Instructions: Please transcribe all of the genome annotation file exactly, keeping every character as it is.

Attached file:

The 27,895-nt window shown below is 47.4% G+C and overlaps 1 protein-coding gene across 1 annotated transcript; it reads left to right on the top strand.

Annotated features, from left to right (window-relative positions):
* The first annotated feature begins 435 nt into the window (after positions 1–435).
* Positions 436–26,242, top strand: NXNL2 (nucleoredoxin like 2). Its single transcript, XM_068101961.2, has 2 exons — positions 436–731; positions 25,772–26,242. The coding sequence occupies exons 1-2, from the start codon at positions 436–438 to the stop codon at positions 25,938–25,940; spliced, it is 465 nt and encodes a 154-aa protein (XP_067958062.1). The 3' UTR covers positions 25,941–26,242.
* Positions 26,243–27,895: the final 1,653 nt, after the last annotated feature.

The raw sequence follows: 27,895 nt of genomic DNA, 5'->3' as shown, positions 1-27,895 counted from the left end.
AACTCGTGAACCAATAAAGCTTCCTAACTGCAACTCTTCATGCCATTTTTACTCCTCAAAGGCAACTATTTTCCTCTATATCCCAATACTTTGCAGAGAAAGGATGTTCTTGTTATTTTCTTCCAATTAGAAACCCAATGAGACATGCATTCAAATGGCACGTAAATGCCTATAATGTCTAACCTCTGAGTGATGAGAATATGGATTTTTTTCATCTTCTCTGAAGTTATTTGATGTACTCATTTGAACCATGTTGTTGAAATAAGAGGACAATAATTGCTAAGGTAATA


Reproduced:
The 27,895-nt window shown below is 47.4% G+C and overlaps 1 protein-coding gene across 1 annotated transcript; it reads left to right on the top strand.

Annotated features, from left to right (window-relative positions):
* The first annotated feature begins 435 nt into the window (after positions 1–435).
* Positions 436–26,242, top strand: NXNL2 (nucleoredoxin like 2). Its single transcript, XM_068101961.2, has 2 exons — positions 436–731; positions 25,772–26,242. The coding sequence occupies exons 1-2, from the start codon at positions 436–438 to the stop codon at positions 25,938–25,940; spliced, it is 465 nt and encodes a 154-aa protein (XP_067958062.1). The 3' UTR covers positions 25,941–26,242.
* Positions 26,243–27,895: the final 1,653 nt, after the last annotated feature.

The raw sequence follows: 27,895 nt of genomic DNA, 5'->3' as shown, positions 1-27,895 counted from the left end.
AACTCGTGAACCAATAAAGCTTCCTAACTGCAACTCTTCATGCCATTTTTACTCCTCAAAGGCAACTATTTTCCTCTATATCCCAATACTTTGCAGAGAAAGGATGTTCTTGTTATTTTCTTCCAATTAGAAACCCAATGAGACATGCATTCAAATGGCACGTAAATGCCTATAATGTCTAACCTCTGAGTGATGAGAATATGGATTTTTTTCATCTTCTCTGAAGTTATTTGATGTACTCATTTGAACCATGTTGTTGAAATAAGAGGACAATAATTGCTAAGGTAATA